# Kolmogorov complexity and prediction

From: Nick Hay (nickjhay@gmail.com)
Date: Thu Oct 18 2007 - 10:30:39 MDT

Here are some more precise observations.

A program of fixed complexity can prove that infinitely many systems
(coded as strings or sequences) satisfy some specification, e.g. that
they are a halting program, or encode a bridge design that does not
collapse under certain stresses, or that the program correctly
predicts a certain class of sequences.

Not all prediction specifications work. For example this doesn't work
for the class of all simple sequences, i.e. of complexity < K(n), but
it does for the class of all sequences pU(p) where U is a fixed TM
i.e. programs that first output their source code, then run it.
Perhaps it even works for the class of most sequences that will be
generated in this universe has a nice form (I don't have a precise
definition of this currently).

A simple precise specification that does work is the set of theorems
of some formal system paired with a proof of them. We can easily
generate proofs and theorems of arbitrary complexity, and easily
verify if a particular theorem/proof is valid.

A program of a fixed complexity can write understandable systems (i.e.
those it can predict fit some specification) of arbitrary complexity
(the above example works here). The arbitrarily complex bridge design
has a lot of features, e.g. tailoring traffic signal policies, shape
details, colouring, etc. But it is understandable e.g. because it is
sufficiently over designed that one can easily show, e.g. by
simulation, that it doesn't collapse under certain stresses. The
program can generate strings significantly more complex that itself
because it reads some complex sequence from the environment (its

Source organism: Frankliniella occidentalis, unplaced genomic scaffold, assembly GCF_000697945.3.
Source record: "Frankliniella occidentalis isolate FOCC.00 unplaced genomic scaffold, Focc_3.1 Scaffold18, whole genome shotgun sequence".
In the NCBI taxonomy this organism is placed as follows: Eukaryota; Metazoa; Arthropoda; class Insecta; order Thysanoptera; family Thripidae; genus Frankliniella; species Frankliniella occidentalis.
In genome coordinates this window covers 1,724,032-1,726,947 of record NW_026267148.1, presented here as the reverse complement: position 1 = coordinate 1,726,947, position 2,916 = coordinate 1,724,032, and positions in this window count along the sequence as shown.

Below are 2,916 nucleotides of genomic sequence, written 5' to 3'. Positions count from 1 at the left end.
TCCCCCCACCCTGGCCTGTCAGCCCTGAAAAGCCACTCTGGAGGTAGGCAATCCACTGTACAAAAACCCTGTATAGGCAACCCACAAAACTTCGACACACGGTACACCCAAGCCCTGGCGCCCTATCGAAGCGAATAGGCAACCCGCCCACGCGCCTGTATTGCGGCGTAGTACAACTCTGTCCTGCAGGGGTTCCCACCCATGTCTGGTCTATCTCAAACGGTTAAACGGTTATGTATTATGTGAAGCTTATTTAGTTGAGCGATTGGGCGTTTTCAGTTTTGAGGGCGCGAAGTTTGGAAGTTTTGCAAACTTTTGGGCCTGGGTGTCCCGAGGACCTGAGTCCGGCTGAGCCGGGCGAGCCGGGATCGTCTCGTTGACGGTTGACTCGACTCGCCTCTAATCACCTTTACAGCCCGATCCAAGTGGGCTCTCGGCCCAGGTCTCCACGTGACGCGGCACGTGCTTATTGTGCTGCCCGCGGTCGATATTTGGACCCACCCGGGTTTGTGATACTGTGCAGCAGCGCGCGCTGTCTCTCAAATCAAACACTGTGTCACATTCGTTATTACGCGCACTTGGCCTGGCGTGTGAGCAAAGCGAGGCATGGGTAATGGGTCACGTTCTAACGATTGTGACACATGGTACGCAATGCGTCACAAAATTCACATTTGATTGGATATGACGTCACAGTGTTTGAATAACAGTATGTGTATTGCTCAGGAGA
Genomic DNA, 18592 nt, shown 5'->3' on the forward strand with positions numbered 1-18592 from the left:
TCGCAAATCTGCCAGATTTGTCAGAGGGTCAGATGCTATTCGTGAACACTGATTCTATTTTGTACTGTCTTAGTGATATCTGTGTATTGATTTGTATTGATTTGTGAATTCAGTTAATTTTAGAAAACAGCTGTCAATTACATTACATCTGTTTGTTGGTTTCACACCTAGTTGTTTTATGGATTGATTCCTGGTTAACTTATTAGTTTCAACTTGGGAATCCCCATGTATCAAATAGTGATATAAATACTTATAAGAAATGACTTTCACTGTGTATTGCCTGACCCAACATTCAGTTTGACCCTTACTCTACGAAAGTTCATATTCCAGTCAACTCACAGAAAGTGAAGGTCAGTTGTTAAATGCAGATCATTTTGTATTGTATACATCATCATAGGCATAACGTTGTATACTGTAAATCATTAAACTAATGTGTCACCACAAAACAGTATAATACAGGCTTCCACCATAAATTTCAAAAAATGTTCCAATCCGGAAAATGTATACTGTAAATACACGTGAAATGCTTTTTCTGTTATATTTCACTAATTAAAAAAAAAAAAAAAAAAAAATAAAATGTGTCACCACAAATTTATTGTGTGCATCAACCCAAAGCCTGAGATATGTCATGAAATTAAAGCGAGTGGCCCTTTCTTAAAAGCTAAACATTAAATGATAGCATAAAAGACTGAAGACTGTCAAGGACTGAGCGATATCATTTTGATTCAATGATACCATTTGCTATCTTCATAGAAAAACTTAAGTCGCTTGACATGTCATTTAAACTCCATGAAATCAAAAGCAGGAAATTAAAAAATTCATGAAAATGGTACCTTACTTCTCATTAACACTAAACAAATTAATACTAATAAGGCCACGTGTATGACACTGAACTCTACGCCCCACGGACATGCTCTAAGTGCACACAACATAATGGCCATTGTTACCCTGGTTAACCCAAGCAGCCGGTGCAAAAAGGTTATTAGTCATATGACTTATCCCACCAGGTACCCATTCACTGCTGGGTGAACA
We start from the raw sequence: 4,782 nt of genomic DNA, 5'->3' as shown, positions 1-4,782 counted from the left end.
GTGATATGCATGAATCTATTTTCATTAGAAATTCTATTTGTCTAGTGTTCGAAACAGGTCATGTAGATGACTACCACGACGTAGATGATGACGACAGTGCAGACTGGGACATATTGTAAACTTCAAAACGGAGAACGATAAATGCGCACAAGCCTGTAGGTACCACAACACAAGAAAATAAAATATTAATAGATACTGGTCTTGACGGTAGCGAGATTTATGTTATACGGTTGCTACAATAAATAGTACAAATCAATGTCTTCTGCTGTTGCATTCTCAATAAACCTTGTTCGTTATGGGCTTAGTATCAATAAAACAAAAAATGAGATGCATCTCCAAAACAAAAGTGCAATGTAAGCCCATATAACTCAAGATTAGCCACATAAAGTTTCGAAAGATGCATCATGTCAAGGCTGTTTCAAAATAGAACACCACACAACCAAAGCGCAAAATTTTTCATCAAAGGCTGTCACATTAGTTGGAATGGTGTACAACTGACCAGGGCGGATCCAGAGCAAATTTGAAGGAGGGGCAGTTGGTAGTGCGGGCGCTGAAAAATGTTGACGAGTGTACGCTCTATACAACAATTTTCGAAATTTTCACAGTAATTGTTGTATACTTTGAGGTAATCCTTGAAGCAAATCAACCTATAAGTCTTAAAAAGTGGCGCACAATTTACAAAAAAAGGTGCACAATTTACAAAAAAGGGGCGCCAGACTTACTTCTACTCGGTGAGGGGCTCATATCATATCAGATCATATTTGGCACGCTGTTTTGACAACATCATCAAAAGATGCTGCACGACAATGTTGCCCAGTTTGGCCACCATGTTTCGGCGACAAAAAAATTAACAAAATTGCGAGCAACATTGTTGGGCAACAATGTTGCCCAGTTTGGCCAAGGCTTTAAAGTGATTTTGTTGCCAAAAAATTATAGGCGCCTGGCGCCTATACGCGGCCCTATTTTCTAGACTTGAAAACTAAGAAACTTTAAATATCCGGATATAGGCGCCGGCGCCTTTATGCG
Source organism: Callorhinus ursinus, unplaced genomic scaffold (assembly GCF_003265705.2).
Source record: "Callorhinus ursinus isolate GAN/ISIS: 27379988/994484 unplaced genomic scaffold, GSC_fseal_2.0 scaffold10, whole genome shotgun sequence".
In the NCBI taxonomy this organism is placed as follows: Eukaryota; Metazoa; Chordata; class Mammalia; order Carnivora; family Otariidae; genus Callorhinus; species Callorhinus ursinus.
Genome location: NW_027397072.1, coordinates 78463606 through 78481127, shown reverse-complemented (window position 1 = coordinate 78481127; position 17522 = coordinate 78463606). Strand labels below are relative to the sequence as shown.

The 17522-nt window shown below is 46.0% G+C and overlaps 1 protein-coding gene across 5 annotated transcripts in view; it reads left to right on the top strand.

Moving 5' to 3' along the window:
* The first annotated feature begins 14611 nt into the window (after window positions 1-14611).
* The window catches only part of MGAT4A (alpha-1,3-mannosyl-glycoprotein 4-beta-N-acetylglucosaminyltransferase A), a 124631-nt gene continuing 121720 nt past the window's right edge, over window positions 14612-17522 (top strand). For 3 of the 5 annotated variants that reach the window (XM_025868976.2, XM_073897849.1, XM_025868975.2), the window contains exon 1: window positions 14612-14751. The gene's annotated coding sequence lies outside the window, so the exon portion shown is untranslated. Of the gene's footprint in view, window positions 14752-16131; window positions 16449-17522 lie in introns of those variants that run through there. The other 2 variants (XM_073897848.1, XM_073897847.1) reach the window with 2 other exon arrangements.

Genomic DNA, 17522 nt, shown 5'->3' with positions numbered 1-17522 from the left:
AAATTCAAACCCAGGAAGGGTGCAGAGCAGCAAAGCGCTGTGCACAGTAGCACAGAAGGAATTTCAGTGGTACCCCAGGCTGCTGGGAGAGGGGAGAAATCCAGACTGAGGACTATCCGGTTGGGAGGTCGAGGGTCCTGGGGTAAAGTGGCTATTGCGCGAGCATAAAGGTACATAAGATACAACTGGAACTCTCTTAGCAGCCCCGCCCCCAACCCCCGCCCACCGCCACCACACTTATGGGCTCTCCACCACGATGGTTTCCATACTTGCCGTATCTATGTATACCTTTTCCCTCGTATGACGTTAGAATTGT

input).

So systems of fixed complexity can both understand, and build
understandable, systems of greater complexity than themselves.

Not all specifications in general work. You can generalize Chaitin's
proof that a formal system can only prove sentences of the form K(x) <
n for finitely many n. Given a definable sequence C_n of classes of
strings (i.e there is a formula c(n,x) which is true iff x is a member
of C_n) which are each inhabited (i.e. for every n there is some x_n
such that you can prove c(n,x_n) holds), there is an algorithm which
produces on input n an element of C_n: just search the theorems of a
formal system until the find the right proof.

As a corollary, if we encode the number n in binary form before
passing it to the algorithm, there is a fixed k such that C_n has a
member of complexity k + 2log(n), for all n. This excludes P_n, the
class of programs which eventually predict all sequences of complexity
at most n, because by your adversary argument any element of P_n must
have complexity greater than n-k, for some fixed k, which grows faster
than log n. If we encode the number as a program which outputs n you
can replace k+2log(n) in the above with k + K(n).

What this means is if all the strings in C_n have complexity greater
than some computable function of n, then for some N we for all n>N we
cannot prove that any particular string is in C_n i.e. C_n is not
inhabited. We can prove that C_n is nonempty for all n, but that's a
different thing.

With regards to proving the Friendliness of a system, you would
probably not be able to prove your FAI successfully predicts all
systems of complexity at most n for some nice n, but you might be able
to prove that *if* it eventually predicts the particular sequence it
was given, then it is has a Friendly output. For example, the class
C_n = for all strings with K(x)=n, if the system eventually predicts x
then it has a Friendly output. This class doesn't suffer the above
proof, because C_n has simple programs in it for all n.

We probably want a class of designs that doesn't necessarily fail if
it can't predict its environment.

--- Nick

On 10/17/07, Shane Legg <shane@vetta.org> wrote:
> Could you make your claim more precise?
>
> What do you mean by a "bridge", or a nice form,
> and when you talk about proving correctness,
> correctness at doing what? Correctly predicting?
>
> Shane
>
>
>
> On 10/16/07, Nick Hay <nickjhay@gmail.com> wrote:
> >
> > That is, it doesn't exclude predicting some complex systems, maybe
> > many, and especially those of particularly nice forms (e.g. highly
> > complex but understandable bridges, complex programs with attached
> > proofs of correctness, etc).
> >
> > -- Nick
> >
>
>

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